Not at all stuffy
One hears a great deal in the church that the words of Rite I, or 1928, or 1662 are a dead letter, that they are out of touch, coldly formal, and embraced only by the reactionary, the stubborn, and those who are really just looking forward to the past.
But we disagree. The old words say so well, and with a precision and elegance of prose that we moderns have not yet managed to equal, the very foundation of our faith, and we are well to place them at the core of our worshipping life. Dust to dust. Till death us do part. World without end.
So what does our fellow blogger say? On the subject of the royal wedding, he writes:
It wasn’t at all stuffy, rather it was youthful, joyful and inspiring.
It wasn’t at all stuffy. Imagine that. A service conducted with a great deal of formality and in accordance with long-established custom, and it was characterized by ease and delight. The form of the service could not have been worn more gracefully. The old words of the Prayer Book seemed as natural and lovely as the spring day outside the Abbey.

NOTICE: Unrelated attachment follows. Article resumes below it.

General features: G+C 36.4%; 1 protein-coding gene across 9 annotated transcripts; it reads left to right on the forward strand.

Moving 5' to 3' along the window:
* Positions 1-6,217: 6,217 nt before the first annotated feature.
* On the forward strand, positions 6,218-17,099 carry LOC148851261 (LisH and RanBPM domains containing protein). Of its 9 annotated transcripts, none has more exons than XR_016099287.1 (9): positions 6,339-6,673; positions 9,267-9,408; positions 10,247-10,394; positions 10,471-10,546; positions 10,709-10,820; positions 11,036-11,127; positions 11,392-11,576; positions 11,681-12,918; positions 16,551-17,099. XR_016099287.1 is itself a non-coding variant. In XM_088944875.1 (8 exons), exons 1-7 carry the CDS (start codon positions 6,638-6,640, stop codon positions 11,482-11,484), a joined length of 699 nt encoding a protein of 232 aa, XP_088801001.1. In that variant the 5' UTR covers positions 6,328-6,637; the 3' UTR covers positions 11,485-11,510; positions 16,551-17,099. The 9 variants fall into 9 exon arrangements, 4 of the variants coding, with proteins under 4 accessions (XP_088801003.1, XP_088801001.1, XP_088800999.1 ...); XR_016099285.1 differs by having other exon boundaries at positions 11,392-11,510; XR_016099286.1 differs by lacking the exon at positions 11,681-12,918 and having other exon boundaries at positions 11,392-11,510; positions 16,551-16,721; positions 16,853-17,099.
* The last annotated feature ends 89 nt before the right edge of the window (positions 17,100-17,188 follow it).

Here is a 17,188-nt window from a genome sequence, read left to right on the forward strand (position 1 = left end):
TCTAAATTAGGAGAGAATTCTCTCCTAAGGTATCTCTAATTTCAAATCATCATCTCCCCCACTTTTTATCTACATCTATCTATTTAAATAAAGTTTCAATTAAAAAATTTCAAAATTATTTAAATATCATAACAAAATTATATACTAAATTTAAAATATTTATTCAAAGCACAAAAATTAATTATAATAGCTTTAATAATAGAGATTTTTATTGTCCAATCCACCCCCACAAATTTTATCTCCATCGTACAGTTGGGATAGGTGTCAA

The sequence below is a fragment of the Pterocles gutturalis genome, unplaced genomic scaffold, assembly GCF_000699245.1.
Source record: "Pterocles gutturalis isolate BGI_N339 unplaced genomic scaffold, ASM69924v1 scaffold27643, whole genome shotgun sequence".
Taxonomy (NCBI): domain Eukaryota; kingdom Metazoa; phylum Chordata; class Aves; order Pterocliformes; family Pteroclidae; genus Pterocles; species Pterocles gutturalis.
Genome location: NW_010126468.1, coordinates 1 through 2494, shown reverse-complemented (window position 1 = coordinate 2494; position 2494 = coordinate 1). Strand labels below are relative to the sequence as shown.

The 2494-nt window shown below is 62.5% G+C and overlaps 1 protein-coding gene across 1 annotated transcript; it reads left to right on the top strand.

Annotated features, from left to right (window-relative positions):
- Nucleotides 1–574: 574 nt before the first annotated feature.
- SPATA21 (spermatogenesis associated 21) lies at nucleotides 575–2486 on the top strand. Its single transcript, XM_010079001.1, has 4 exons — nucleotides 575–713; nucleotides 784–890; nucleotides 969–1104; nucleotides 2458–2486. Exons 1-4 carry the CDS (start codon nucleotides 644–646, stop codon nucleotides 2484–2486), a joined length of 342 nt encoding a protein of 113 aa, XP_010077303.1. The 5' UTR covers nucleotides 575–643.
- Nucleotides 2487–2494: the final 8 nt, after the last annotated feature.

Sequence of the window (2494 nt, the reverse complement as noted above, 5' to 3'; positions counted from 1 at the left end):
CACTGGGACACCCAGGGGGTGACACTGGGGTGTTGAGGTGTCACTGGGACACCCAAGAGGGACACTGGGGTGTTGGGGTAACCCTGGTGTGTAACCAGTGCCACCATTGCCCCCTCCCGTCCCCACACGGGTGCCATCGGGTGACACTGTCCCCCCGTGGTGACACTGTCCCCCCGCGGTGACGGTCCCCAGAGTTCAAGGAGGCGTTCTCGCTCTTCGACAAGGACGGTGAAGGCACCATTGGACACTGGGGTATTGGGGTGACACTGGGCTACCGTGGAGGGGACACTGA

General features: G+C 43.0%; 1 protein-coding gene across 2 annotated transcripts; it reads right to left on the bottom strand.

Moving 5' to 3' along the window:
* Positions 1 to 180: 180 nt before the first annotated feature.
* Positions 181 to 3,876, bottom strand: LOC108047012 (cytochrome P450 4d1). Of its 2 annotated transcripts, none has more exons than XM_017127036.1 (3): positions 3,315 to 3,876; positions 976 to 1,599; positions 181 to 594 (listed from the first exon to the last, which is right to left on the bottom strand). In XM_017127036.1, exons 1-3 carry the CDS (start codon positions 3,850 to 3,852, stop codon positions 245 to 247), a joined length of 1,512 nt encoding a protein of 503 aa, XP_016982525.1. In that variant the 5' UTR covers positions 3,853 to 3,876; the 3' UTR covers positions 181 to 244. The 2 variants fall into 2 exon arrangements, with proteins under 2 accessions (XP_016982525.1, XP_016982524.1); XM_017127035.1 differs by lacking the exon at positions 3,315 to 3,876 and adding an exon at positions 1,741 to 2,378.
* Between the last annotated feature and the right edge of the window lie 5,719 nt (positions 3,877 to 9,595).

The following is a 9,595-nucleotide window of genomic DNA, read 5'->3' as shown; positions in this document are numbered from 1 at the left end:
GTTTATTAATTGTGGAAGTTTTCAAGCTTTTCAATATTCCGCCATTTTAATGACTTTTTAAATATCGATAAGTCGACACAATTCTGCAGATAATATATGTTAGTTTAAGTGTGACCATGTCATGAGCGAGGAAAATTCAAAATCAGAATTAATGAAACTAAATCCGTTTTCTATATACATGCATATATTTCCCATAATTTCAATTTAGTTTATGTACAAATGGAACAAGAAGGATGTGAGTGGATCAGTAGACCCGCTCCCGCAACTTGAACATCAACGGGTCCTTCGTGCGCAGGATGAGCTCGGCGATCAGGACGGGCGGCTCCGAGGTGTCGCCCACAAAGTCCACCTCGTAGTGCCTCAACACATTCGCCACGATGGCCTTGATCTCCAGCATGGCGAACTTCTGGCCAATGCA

It was youthful, joyful, and inspiring, which makes one wonder. As we have asked before, if the old words seem tired, are they? Or is it you that’s tired?
1. We usually do not quote modern Roman Catholics here, mired as they are in their superstition and blind allegiance to a foreign prince. But oh well. Sometimes they make our point for us.